Experience has taught me that when you are in the presence of a brilliant thinker, always have a pen and paper handy. As you begin to ask questions, you’ll find that a river of wisdom and practical examples freely flows from someone with valuable insight into the world. This was the case with J. Lennox Scott, Chairman and CEO of John L. Scott Real Estate, a third-generation real estate firm based in Seattle with over 100 offices and 3,000 agents in four states.
While enjoying an exquisite dinner at the Bull & Bear in the Waldorf Astoria Orlando, I asked Lennox, “What has caused your company to succeed in this economy?” He told me that everything shifted when he challenged his employees to walk in joy, walk in abundance and live an inspired life.
Now, before you write this off as some hocus-pocus concept, consider the impact this attitude shift had on Lennox’s business: 40% of new business (that is, referrals, which are like gold in the real estate business) came from 80% of the people the agents already knew and had personal face-to-face contact with within 90 days.
Traits of a great employee
“Our company is not just a real estate company; we are a learning company,” Lennox said. He requires all of his executives to read the same book, then come together to discuss how they intend to apply the techniques they have learned. This exercise has inspired the agents to improve themselves and stop settling for the status quo.
Lennox’s most successful employees have developed three traits: positive mindset, skill-level competency and being action-oriented.
Sometimes agents can have the right mindset, but lack the skill level to compete. When this is the case, it’s up to the leader or manager to help their employees develop their skills.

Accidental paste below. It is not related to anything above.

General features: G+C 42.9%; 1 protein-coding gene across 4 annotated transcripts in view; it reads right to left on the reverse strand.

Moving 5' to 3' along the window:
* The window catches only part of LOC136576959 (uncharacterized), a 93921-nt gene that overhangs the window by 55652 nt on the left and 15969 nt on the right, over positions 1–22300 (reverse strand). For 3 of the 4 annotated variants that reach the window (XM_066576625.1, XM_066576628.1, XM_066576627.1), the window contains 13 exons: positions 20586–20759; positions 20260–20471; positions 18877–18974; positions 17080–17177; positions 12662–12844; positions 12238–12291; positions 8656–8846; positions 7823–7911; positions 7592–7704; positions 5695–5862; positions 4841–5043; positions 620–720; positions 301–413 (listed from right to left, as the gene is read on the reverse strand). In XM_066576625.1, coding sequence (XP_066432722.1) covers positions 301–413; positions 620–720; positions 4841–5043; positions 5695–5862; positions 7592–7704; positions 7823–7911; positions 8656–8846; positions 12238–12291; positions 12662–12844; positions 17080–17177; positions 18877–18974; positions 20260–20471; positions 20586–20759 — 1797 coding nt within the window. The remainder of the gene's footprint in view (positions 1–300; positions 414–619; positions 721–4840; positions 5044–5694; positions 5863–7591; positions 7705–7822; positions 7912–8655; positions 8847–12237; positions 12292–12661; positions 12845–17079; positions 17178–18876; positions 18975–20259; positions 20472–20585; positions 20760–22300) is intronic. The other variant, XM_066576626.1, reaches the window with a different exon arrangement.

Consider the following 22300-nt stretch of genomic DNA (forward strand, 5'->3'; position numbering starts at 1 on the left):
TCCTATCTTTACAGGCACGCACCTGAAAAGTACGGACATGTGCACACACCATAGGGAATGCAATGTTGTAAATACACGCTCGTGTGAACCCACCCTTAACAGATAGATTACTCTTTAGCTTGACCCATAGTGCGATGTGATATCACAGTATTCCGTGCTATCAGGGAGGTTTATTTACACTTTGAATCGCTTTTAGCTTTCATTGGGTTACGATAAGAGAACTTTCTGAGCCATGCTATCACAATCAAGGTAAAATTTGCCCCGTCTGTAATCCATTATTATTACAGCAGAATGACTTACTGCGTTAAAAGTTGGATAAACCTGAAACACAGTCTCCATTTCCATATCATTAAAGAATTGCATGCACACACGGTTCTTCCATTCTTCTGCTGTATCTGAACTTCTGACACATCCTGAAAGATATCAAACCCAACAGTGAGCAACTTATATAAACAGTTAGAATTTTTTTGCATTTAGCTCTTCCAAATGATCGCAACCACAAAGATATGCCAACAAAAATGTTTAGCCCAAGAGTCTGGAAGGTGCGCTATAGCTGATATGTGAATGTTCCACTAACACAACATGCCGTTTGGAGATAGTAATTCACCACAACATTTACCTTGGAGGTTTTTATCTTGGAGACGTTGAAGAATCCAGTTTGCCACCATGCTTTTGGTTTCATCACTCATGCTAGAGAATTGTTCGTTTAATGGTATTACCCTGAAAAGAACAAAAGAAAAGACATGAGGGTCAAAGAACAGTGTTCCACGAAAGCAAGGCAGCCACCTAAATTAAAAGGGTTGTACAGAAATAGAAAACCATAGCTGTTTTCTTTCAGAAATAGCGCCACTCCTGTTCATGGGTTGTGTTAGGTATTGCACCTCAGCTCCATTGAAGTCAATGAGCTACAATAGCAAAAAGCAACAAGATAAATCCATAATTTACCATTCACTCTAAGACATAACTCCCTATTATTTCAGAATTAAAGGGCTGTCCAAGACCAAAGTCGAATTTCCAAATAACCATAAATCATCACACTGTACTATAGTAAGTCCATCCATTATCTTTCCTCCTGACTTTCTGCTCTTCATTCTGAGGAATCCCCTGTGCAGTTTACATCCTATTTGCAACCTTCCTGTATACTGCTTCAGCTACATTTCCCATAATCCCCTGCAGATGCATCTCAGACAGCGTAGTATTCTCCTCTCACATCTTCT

When an agent has neither the right mindset for the job nor the appropriate skill level to perform, they will likely fail to take any action and should leave the organization. The real estate business is a tough one, and the agents who survive do so because they possess all three of the necessary components—the right mindset, the skill level needed to compete and the initiative to take action on their own behalf.
Lennox’s continuing mission is to help agents discover possibilities, rather than focusing on why they are not doing something. Then he challenges agents by asking, “Why are we doing this activity?” and “How can we create a positive outcome?”
Another buzzword. I asked Lennox what he meant by “positive outcome.”
“To get to the positive outcome,” he said, “you have to find out how the agents can make a positive contribution to the potential prospect or past client. This simple act of consistently looking to serve the customer ultimately pays off. It’s not about what you get from them; it’s about what you can give to them.”
Helping your employees develop these characteristics
This method allows an agent to “walk in joy” because they know that they are positively impacting their customer’s life and doing more than just buying or selling a home. Walking in abundance happens when an agent knows that they are making a positive contribution to their customers’ lives by solving problems and finding solutions.
As a leader, you can help your employees develop these traits:
- Find out whether your team members possess the right mindset, skill level and initiative to take action. If they are lacking in any of these areas, then you have your work cut out for you.
- Tell your employees what they are doing right instead of what they are doing wrong. I like to recall this anecdote: A coach was yelling at a football player, telling him all the things he was doing wrong on the field, when another player observed the coach berating his teammate and said, “Coach, aren’t you going to tell him how to do it right?”
- Walk in joy. Every day you need to bounce out of bed with pep in your step, because you have that day to create a moment for your team members. Say thank you, nudge them to go the extra mile, give them an assignment that stretches their capabilities and get out of their way.
This article was published in September 2014 and has been updated. Photo by PeopleImages.com – Yuri A/Shutterstock